CrowdCulture is a new initiative in Sweden, which looks to bring a new way of creating culture. The concept combines private money together with public money to fund the creation of culture. It works in a simple way. There are projects in the service, which individuals can fund, the public will then double all the private money in the fund to bring more leverage.
The way to use the service is as simple as the concept itself. You create an account at CrowdCulture after which you can create projects or fund different projects. Each project will show a progress bar on how much of that project has already been funded.
To date, six projects have already been funded. This is pretty interesting as the service will officially launch tomorrow on the 1st of April. From the 1st of April onwards, CrowdCulture will officially work with the city of Stockholm to fund culture.
During the beta tests last year, the service gathered around 500 members. There are no limits on how large the funding requests can be at this stage, but Max Valentin the CEO of Fabel Kommunikation, one of the companies behind the project, states the suggested request should be around 2500 euros.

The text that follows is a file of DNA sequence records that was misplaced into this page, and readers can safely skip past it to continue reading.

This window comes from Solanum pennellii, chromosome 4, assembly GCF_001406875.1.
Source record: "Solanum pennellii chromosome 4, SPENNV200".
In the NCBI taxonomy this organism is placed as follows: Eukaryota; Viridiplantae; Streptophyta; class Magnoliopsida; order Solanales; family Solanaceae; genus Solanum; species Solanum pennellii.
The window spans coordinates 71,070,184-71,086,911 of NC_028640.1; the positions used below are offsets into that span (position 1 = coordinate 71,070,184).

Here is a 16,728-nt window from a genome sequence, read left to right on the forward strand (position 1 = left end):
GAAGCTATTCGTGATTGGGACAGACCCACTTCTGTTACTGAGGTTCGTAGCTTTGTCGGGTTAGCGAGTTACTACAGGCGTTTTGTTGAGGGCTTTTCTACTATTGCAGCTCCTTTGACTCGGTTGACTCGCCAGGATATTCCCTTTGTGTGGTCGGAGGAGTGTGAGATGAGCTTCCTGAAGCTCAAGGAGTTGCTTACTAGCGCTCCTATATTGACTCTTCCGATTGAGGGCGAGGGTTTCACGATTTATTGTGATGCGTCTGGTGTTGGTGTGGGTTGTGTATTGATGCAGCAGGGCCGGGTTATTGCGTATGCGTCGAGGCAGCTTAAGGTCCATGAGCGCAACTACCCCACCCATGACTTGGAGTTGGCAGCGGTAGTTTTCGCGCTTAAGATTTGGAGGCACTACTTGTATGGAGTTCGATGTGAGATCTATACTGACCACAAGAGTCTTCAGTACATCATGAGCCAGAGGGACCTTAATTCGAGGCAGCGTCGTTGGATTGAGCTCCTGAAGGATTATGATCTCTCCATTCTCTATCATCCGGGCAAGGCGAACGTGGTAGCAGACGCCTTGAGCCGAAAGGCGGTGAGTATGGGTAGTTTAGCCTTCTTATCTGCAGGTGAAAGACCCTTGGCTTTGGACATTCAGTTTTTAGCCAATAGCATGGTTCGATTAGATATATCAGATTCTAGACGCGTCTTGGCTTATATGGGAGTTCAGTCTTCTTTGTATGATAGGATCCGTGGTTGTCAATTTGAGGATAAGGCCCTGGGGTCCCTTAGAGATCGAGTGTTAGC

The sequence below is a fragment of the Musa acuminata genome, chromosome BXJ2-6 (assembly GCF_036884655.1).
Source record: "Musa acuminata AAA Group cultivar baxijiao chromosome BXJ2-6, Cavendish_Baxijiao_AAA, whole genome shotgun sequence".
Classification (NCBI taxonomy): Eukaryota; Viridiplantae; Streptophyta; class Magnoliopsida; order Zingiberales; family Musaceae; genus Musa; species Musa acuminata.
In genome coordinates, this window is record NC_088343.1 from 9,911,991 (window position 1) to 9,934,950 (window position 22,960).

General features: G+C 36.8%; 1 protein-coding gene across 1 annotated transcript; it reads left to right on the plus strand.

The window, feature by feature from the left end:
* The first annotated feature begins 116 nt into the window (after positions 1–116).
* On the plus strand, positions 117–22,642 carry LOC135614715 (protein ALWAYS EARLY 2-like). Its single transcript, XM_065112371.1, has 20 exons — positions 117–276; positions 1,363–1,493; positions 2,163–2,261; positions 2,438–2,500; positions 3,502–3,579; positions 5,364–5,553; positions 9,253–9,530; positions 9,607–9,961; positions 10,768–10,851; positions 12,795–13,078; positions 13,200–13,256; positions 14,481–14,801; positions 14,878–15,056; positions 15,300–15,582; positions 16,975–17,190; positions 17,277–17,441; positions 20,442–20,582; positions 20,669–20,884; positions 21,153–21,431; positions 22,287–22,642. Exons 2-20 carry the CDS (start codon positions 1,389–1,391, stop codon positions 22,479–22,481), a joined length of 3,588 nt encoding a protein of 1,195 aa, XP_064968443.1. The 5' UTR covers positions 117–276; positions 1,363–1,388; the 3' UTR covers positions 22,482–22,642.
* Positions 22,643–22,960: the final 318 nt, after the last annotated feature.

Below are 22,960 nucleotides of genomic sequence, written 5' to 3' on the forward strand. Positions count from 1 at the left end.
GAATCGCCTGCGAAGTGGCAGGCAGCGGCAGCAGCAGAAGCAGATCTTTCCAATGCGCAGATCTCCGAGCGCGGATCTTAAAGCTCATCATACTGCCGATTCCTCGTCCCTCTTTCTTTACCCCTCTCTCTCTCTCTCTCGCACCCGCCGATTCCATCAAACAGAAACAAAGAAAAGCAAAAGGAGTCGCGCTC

When I asked Max Valentin about the explansion plans, he answered, “there are (as you know with ideas like this) big plans of expansion. We see this as a regional tool to give good circumstances for citizen involvement in cultural policy. We believe it would work great in Nordic countries, where we have long traditions of public and private collaborations on both local and national levels. But we also believe the model could work in more EU countries.”
The business model in CrowdCulture is to charge public entities or companies who want to use the system to create calls. Those looking for money will have to pay a certain license fee for the user, but investments from private people are put towards the funding goals without any commission, according to Max Valentin.
CrowdCulture was created during 2010 by Fabel Kommunikation in collaboration with cultural producers, cultural consumers and the research laboratory SICS. Innovative Kulture supported the project financially as well as the cities of Stockholm and Vinnova.